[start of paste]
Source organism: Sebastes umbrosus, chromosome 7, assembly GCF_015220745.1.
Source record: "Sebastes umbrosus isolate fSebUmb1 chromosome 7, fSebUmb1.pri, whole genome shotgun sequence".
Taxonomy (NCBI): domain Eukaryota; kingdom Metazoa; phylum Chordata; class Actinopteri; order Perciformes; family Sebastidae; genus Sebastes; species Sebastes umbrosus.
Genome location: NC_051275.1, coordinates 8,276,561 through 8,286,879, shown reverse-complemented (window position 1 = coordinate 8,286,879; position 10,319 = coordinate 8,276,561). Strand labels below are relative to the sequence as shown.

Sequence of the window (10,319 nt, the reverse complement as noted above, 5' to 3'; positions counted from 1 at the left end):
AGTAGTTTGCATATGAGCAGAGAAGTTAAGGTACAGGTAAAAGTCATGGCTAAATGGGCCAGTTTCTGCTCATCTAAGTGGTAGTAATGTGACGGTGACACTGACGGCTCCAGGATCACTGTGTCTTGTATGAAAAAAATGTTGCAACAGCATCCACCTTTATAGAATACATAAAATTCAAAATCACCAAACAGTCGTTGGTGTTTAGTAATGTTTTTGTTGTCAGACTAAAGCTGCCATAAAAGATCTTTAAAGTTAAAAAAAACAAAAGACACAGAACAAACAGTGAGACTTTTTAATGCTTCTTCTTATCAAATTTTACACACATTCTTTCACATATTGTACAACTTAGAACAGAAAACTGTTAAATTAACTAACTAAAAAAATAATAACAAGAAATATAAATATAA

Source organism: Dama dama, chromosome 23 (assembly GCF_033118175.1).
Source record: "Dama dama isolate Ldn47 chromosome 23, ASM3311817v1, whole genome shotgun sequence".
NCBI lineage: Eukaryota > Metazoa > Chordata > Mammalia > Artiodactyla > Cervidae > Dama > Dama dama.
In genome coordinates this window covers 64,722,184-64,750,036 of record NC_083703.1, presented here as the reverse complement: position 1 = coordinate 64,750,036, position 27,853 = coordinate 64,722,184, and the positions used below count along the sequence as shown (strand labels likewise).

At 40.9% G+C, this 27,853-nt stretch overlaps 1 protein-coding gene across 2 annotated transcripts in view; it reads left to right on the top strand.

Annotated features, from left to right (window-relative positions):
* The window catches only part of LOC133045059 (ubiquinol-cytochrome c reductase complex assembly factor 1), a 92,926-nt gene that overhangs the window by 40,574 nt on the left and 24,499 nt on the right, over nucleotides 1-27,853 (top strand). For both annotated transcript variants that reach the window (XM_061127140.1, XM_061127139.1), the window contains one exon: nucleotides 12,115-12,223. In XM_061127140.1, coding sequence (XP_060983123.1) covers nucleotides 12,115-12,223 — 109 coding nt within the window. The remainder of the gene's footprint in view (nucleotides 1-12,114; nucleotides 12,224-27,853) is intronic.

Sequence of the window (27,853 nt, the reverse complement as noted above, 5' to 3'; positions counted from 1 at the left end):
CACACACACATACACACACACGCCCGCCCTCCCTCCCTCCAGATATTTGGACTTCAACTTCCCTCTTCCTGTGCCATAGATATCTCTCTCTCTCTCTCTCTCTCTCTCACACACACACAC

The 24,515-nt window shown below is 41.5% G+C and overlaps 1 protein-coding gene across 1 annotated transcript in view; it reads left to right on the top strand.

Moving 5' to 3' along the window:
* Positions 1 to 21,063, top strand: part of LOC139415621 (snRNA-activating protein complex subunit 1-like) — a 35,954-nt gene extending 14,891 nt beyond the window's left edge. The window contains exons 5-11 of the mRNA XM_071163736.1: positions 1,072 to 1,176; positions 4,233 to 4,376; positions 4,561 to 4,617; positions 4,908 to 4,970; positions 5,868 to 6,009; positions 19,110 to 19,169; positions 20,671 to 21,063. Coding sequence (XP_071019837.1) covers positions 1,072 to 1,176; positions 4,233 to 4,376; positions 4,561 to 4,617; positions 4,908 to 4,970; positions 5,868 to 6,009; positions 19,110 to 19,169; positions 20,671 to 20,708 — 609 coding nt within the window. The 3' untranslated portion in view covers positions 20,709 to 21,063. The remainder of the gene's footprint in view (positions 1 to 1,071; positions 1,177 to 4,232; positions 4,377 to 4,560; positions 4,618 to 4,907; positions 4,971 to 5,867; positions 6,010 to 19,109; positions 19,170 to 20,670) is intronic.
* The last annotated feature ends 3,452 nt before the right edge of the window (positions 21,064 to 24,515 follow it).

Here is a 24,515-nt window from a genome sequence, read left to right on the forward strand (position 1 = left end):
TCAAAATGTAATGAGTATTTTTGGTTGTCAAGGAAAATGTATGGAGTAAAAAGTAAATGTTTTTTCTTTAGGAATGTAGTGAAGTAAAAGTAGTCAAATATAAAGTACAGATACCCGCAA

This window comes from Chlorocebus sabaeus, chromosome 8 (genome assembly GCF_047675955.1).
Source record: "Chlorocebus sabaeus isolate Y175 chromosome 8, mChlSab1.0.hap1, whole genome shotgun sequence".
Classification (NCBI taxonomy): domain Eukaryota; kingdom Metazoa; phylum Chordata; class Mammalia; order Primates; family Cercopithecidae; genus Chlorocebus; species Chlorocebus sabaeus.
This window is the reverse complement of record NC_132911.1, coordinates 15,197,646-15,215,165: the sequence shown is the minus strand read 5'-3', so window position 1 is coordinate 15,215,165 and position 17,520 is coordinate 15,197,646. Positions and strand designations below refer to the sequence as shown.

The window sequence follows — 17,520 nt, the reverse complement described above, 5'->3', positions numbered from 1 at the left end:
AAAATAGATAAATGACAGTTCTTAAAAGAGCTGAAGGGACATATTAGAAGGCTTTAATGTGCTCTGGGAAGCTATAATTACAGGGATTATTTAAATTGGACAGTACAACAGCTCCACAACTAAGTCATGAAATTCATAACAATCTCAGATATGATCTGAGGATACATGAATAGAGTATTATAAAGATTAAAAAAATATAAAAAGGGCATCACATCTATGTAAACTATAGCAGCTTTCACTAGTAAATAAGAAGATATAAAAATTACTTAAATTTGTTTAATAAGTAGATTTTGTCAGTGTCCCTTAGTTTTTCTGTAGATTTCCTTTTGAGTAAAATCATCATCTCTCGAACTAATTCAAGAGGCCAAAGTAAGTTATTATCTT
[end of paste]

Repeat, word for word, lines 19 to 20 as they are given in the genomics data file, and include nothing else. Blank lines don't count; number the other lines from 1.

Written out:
* The last annotated feature ends 3,452 nt before the right edge of the window (positions 21,064 to 24,515 follow it).

Here is a 24,515-nt window from a genome sequence, read left to right on the forward strand (position 1 = left end):